Not long afterwards with the clock nudging towards halftime, England actually make a mistake themselves as Joseph sliced a kick into touch on the full.  This lineout we won well, and set off on a series of phases.  At one point, James Ryan managed one of his trademark gainline busting carries, yet so wary was Jamison Gibson-Park of the English defence, he failed to capitalise and we retreated back into a more routine attacking pattern.

This was a mistake in my view.  Many criticise the way we kept kicking the ball but I reckon once Ryan put us on the front foot that was when we should have turned their defence by putting one over the top whether it was by 9 or 10.  Eventually Cian Healy failed to clear out Underhill at a breakdown and yet another Irish attack was called to a halt.

But let’s tick back to one of the first phases in the sequence shall we, even before Ryan’s carry.  We have the ball in the wide channel and Hugo Keenan is
clearly neck rolled by Jamie George. Let’s face it we all have our coloured goggles on but there’s no disputing this. Yet everyone sees it but the four match officials, and with the play continuing and resulting in another turnover, that becomes the topic of choice over the break.

So there’s 40 minutes left and the scoreline is “only” 12-0.  It felt like it should’ve been more, but it wasn’t.  However depressed we were at home, Ireland were still in this match and I dare anyone to suggest they didn’t come out after the break playing like they knew this.  On our first possession, we start to show some innovation as Peter O’Mahony dribbles one up the touchline and retrieves it himself.

The series builds to over a dozen phases - yes, England are twin-tackling the bejaysus out of us, much like they had been all along, but eventually Ross Byrne has time to go to his boot and puts one into their 22.  On another day it would have rolled into touch, but it was never doing that on this day, especially as it was Johnny May doing the tidying (had I been writing this as an England blogger my title would probably be “May’s Day”).

His clearance only goes as far as Keenan, who gets it with acres of space ahead of him.  In keeping with how our day went (at least IMO) he chose exactly the right option, going for territory in the opposite direction, only with the wrong execution, picking out, surprise surprise, the same Johnny May.

This leads to another kick from the England winger that’s less than perfect, in that it rolls over our try line for a 22 drop out.  Yet despite our having won the ball back following the restart, Quinn Roux is penalised for pushing Tom Curry off the ball and despite all our early pressure, Owen Farrell is suddenly gifted the opportunity to stretch his side’s lead over three scores.  Absolutely no way can Roux be blamed for this IMO, in fact several of our penalties stemmed from our attempts to bring the very physicality I was looking for in my preview.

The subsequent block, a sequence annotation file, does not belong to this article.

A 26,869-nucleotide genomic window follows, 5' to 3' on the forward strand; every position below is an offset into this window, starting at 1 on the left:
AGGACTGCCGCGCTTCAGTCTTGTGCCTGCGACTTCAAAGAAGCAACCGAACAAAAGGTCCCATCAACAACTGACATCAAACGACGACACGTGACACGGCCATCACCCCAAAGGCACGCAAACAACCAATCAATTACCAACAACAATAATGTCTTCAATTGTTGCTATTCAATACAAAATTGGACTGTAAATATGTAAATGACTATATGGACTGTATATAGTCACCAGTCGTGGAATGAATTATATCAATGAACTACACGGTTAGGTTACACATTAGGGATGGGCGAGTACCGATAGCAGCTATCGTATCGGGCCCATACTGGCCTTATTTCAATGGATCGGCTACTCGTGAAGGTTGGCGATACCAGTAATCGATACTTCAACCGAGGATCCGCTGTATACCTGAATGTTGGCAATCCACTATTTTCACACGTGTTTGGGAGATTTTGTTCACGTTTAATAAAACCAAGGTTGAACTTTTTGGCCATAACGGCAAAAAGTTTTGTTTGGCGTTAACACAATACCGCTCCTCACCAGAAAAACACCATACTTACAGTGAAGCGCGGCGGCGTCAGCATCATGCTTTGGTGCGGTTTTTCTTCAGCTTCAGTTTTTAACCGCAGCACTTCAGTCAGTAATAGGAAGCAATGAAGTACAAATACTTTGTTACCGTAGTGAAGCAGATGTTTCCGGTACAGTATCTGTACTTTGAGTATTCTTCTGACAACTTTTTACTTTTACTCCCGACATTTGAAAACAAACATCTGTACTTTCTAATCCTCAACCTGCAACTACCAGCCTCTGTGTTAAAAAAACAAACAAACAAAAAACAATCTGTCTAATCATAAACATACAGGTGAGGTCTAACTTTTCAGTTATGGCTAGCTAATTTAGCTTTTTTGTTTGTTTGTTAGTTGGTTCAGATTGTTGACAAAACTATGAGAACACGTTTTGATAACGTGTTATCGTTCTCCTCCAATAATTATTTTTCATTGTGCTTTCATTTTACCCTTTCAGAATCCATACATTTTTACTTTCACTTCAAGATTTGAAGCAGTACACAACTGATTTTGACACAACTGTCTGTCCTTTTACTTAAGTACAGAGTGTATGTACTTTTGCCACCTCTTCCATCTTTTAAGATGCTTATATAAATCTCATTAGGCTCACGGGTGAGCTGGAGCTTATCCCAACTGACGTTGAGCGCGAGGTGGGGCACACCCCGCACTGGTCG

We did really really well in that ten minute spell, yet still managed to lose it by 3-0.  And yes, we did make mistakes in that time, but so did our opposition and I believe that for our sakes it’s vitally important to appreciate that had certain decisions and bounces of the ball gone the other way the outcome could have been very, very different.

But it’s probably about time I held back on the silver linings for a paragraph or six.  Because there’s no escaping that earlier ten minute spell where we fell twelve points behind.  And the recurring theme of our failures in this time was, of course, our lineouts.

It started with a dart at halfway that was not only overthrown but also called not straight.  Having also begun this half relatively well,  this is where we began to give England a path forward.  They won a penalty at a scrum shortly afterwards, and there they were with a lineout in our 22.

Like I said earlier, we did extremely well throughout the match holding them out in this situation but with an experienced head like Owen Farrell pulling the strings, they were quick to go for a plan B and again, while Ross Byrne’s crossfield’s kicks were often a shade off target, this one by Faz to May was inch perfect and he was able to beat Keenan to the jump and open the scoring.

But of course nobody is ever going to remember that try are they.  It’s all about the next one.  And what makes it even more facepalming for Ireland is that it actually came from an attacking lineout of our own.  Once more we went for the long throw, once more it evaded the intended jumper, and once more, England were able to pounce.